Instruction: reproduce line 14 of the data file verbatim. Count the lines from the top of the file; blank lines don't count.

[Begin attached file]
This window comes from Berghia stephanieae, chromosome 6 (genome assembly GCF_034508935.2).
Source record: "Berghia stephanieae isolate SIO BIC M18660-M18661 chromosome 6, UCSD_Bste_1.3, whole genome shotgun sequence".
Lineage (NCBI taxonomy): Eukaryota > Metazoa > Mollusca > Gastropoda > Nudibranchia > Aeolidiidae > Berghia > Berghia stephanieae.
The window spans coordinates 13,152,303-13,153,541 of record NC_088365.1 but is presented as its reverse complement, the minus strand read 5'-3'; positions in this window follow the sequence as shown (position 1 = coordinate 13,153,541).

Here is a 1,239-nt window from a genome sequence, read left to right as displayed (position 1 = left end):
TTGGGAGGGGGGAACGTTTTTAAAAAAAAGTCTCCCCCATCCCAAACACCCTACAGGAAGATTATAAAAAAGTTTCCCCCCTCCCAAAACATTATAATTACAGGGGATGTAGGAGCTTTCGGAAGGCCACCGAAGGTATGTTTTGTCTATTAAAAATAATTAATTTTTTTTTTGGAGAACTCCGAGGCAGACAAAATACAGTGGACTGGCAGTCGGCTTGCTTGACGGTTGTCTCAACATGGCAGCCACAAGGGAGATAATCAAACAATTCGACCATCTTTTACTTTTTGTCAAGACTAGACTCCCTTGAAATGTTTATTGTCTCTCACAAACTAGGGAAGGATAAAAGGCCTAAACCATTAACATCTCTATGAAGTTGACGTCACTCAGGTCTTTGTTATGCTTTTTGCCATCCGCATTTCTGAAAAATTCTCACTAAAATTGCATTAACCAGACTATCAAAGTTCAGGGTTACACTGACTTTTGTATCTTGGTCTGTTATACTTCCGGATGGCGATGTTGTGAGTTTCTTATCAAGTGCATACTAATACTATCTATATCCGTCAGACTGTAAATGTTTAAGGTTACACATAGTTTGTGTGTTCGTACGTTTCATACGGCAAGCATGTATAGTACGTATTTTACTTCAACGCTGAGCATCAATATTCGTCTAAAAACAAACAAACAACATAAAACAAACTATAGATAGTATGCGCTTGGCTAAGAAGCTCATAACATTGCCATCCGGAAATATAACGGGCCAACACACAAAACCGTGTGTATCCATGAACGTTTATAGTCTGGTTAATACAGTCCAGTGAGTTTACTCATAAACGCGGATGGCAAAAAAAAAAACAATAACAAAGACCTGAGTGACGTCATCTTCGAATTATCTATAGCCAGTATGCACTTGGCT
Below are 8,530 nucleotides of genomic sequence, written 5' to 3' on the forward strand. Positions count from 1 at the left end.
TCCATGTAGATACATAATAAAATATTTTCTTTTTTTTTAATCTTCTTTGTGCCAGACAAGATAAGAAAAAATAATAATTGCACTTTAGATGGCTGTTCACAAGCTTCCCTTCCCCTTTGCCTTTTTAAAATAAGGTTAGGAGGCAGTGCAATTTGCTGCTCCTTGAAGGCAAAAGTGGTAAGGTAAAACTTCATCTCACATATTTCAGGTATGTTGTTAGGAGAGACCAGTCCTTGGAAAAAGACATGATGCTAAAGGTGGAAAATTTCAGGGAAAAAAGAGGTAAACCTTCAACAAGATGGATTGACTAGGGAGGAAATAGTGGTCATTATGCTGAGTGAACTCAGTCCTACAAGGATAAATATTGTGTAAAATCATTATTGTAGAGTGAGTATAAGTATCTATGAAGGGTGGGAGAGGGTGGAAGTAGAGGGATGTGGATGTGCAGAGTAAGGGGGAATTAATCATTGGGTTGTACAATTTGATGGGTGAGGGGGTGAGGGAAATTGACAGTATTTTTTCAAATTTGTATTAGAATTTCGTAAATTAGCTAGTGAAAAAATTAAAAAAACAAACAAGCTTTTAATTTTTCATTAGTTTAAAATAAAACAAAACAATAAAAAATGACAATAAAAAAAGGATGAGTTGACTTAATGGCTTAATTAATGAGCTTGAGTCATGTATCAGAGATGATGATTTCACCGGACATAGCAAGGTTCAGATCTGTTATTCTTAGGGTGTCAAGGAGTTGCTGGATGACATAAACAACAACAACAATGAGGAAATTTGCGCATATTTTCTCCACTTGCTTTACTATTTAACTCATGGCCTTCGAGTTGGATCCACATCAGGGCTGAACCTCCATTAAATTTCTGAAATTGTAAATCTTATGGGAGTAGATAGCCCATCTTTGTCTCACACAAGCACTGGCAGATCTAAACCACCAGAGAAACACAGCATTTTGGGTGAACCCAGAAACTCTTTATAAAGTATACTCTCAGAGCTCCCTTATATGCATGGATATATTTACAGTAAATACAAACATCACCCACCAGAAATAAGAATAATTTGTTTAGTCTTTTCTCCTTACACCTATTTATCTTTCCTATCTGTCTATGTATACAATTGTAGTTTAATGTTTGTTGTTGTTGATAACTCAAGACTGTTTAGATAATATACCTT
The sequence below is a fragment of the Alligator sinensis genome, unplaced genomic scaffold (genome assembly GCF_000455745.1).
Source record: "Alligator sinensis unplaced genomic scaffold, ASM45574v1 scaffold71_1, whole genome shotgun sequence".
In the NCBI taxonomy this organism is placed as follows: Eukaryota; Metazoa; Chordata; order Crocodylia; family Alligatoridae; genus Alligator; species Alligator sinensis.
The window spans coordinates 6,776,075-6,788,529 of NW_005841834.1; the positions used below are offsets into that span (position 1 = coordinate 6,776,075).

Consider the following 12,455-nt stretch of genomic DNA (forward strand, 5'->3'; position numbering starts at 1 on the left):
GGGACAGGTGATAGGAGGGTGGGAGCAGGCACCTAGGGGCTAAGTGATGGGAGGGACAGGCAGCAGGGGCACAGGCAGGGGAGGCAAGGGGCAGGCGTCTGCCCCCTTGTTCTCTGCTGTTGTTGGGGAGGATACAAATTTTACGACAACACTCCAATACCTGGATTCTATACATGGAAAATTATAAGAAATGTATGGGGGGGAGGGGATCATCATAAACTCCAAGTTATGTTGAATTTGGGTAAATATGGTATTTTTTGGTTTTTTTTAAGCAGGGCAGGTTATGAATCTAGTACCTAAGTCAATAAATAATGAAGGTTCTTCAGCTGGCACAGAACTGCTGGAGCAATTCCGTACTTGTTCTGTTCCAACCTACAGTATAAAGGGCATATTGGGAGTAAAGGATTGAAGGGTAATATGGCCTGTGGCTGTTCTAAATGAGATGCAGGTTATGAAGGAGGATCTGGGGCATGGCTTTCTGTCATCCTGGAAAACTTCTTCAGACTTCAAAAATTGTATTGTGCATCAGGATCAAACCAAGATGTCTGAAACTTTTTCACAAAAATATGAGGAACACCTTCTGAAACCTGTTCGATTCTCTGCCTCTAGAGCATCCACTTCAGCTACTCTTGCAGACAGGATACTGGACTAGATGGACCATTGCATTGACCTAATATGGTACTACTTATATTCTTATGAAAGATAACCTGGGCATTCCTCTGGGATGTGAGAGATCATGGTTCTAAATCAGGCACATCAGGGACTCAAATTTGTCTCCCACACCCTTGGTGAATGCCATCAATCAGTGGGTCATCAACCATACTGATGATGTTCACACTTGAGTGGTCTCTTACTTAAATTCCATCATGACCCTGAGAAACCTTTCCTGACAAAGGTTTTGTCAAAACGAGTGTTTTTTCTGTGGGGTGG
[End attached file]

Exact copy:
GGGACAGGTGATAGGAGGGTGGGAGCAGGCACCTAGGGGCTAAGTGATGGGAGGGACAGGCAGCAGGGGCACAGGCAGGGGAGGCAAGGGGCAGGCGTCTGCCCCCTTGTTCTCTGCTGTTGTTGGGGAGGATACAAATTTTACGACAACACTCCAATACCTGGATTCTATACATGGAAAATTATAAGAAATGTATGGGGGGGAGGGGATCATCATAAACTCCAAGTTATGTTGAATTTGGGTAAATATGGTATTTTTTGGTTTTTTTTAAGCAGGGCAGGTTATGAATCTAGTACCTAAGTCAATAAATAATGAAGGTTCTTCAGCTGGCACAGAACTGCTGGAGCAATTCCGTACTTGTTCTGTTCCAACCTACAGTATAAAGGGCATATTGGGAGTAAAGGATTGAAGGGTAATATGGCCTGTGGCTGTTCTAAATGAGATGCAGGTTATGAAGGAGGATCTGGGGCATGGCTTTCTGTCATCCTGGAAAACTTCTTCAGACTTCAAAAATTGTATTGTGCATCAGGATCAAACCAAGATGTCTGAAACTTTTTCACAAAAATATGAGGAACACCTTCTGAAACCTGTTCGATTCTCTGCCTCTAGAGCATCCACTTCAGCTACTCTTGCAGACAGGATACTGGACTAGATGGACCATTGCATTGACCTAATATGGTACTACTTATATTCTTATGAAAGATAACCTGGGCATTCCTCTGGGATGTGAGAGATCATGGTTCTAAATCAGGCACATCAGGGACTCAAATTTGTCTCCCACACCCTTGGTGAATGCCATCAATCAGTGGGTCATCAACCATACTGATGATGTTCACACTTGAGTGGTCTCTTACTTAAATTCCATCATGACCCTGAGAAACCTTTCCTGACAAAGGTTTTGTCAAAACGAGTGTTTTTTCTGTGGGGTGG